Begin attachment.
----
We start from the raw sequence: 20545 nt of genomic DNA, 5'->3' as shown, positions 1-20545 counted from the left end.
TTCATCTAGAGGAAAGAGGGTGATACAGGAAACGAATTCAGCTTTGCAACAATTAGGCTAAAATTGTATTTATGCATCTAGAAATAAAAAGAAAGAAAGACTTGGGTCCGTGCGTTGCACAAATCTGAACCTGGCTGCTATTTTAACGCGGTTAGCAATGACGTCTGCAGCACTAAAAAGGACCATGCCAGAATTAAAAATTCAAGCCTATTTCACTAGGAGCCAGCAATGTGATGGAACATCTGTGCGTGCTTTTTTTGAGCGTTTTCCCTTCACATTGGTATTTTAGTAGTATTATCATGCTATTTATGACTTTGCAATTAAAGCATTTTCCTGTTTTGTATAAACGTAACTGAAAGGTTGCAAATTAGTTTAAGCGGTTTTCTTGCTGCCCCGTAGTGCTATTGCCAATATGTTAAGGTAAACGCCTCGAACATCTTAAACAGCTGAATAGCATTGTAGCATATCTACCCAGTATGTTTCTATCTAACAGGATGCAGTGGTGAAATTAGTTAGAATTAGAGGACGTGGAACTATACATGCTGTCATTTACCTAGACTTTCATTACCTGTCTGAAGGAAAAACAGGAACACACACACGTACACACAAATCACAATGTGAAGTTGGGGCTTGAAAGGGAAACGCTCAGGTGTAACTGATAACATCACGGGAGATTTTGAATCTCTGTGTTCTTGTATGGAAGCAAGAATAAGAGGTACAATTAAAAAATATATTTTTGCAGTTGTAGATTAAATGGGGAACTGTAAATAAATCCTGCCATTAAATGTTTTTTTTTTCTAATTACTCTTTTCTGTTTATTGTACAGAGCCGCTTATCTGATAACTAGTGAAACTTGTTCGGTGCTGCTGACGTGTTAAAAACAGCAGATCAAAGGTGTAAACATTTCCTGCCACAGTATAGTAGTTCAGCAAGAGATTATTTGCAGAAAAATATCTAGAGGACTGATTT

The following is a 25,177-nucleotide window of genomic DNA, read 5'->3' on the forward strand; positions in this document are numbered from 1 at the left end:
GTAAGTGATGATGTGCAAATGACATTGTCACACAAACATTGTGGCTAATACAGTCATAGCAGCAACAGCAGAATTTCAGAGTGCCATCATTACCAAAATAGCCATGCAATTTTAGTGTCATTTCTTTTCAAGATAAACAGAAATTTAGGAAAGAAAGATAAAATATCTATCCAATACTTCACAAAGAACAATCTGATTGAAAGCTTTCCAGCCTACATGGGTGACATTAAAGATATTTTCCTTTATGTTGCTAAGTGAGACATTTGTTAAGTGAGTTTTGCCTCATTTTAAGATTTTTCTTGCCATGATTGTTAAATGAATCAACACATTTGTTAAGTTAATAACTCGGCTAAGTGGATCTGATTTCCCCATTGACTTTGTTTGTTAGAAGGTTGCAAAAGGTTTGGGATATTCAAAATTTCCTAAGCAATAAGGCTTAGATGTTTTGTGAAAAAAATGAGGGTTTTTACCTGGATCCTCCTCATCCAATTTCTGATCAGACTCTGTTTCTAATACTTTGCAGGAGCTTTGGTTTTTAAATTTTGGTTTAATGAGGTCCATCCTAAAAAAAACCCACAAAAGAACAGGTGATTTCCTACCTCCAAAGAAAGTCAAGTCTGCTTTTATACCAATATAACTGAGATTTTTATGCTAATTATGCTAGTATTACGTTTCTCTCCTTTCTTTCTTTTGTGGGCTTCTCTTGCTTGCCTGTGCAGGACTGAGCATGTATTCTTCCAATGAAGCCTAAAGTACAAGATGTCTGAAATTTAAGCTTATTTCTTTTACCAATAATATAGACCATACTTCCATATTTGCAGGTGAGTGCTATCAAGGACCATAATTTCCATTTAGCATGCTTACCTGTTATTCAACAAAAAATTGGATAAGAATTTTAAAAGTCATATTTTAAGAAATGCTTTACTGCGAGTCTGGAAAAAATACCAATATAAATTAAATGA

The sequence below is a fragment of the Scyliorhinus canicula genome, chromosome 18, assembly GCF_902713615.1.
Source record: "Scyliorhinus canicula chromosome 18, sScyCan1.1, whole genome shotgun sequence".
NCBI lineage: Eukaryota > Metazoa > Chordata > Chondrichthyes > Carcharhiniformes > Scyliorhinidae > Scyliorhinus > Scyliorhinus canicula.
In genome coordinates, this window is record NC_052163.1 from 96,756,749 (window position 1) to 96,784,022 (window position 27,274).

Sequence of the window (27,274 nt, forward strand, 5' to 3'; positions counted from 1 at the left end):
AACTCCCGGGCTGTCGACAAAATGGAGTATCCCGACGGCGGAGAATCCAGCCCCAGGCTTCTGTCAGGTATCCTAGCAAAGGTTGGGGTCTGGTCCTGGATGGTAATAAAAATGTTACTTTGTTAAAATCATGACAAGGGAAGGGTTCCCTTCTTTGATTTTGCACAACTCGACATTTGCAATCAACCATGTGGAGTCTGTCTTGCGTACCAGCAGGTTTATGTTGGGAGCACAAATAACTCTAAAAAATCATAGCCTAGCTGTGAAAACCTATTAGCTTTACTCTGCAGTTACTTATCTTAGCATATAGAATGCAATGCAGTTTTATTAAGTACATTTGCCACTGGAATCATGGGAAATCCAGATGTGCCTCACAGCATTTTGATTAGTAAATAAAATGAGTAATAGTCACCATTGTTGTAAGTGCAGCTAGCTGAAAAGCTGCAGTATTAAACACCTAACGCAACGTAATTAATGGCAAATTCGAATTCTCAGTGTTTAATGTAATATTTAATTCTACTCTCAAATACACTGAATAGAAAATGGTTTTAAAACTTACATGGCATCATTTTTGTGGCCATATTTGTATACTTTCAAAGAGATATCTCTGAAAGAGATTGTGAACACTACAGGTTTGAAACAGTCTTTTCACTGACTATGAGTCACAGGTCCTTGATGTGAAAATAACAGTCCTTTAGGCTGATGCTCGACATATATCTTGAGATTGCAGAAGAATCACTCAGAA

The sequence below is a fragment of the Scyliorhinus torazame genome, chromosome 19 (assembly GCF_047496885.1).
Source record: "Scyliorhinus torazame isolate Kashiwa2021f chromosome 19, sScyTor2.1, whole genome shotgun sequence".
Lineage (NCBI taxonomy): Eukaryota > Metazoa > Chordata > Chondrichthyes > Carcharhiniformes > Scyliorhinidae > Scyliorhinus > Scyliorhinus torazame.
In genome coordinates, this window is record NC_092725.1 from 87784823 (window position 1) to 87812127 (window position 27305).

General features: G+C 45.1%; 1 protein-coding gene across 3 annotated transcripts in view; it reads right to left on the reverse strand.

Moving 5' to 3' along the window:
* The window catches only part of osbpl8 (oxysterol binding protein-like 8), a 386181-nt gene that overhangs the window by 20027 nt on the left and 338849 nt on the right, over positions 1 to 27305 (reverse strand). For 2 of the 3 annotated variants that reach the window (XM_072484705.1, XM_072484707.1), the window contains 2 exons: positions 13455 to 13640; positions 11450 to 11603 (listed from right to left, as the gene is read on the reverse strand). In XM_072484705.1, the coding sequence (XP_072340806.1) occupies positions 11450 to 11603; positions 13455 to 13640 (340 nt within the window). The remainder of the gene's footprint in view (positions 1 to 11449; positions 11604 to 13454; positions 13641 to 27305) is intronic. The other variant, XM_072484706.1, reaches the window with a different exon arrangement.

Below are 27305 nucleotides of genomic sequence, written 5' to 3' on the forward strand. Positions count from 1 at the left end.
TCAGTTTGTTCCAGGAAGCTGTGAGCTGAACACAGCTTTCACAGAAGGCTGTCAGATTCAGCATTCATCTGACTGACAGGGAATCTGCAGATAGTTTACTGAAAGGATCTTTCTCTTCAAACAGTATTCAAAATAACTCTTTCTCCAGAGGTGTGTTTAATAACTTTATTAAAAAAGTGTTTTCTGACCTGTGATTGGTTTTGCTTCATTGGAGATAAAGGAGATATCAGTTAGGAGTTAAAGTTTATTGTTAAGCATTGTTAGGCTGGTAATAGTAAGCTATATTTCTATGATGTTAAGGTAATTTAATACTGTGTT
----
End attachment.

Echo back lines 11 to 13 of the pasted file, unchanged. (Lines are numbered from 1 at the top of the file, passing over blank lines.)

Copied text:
The sequence below is a fragment of the Scyliorhinus torazame genome, chromosome 19 (assembly GCF_047496885.1).
Source record: "Scyliorhinus torazame isolate Kashiwa2021f chromosome 19, sScyTor2.1, whole genome shotgun sequence".
Lineage (NCBI taxonomy): Eukaryota > Metazoa > Chordata > Chondrichthyes > Carcharhiniformes > Scyliorhinidae > Scyliorhinus > Scyliorhinus torazame.